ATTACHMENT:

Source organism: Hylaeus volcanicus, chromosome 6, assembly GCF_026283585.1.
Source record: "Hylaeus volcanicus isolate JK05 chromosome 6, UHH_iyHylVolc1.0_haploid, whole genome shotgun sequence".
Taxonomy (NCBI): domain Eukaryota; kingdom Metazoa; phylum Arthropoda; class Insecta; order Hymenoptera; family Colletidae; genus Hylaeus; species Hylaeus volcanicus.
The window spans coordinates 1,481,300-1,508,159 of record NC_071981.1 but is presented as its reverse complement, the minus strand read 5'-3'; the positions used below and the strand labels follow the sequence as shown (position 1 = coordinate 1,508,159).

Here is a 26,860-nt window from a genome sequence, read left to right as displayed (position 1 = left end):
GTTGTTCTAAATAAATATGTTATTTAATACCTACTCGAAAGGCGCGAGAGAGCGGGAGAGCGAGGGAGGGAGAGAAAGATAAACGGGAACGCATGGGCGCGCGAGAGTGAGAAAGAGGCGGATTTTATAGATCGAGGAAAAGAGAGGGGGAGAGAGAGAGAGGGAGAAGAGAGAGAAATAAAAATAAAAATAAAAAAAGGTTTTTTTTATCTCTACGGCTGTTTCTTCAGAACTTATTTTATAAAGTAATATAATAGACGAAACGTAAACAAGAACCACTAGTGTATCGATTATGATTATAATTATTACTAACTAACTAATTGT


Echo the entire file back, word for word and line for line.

Source organism: Hylaeus volcanicus, chromosome 6, assembly GCF_026283585.1.
Source record: "Hylaeus volcanicus isolate JK05 chromosome 6, UHH_iyHylVolc1.0_haploid, whole genome shotgun sequence".
Taxonomy (NCBI): domain Eukaryota; kingdom Metazoa; phylum Arthropoda; class Insecta; order Hymenoptera; family Colletidae; genus Hylaeus; species Hylaeus volcanicus.
The window spans coordinates 1,481,300-1,508,159 of record NC_071981.1 but is presented as its reverse complement, the minus strand read 5'-3'; the positions used below and the strand labels follow the sequence as shown (position 1 = coordinate 1,508,159).

Here is a 26,860-nt window from a genome sequence, read left to right as displayed (position 1 = left end):
GTTGTTCTAAATAAATATGTTATTTAATACCTACTCGAAAGGCGCGAGAGAGCGGGAGAGCGAGGGAGGGAGAGAAAGATAAACGGGAACGCATGGGCGCGCGAGAGTGAGAAAGAGGCGGATTTTATAGATCGAGGAAAAGAGAGGGGGAGAGAGAGAGAGGGAGAAGAGAGAGAAATAAAAATAAAAATAAAAAAAGGTTTTTTTTATCTCTACGGCTGTTTCTTCAGAACTTATTTTATAAAGTAATATAATAGACGAAACGTAAACAAGAACCACTAGTGTATCGATTATGATTATAATTATTACTAACTAACTAATTGT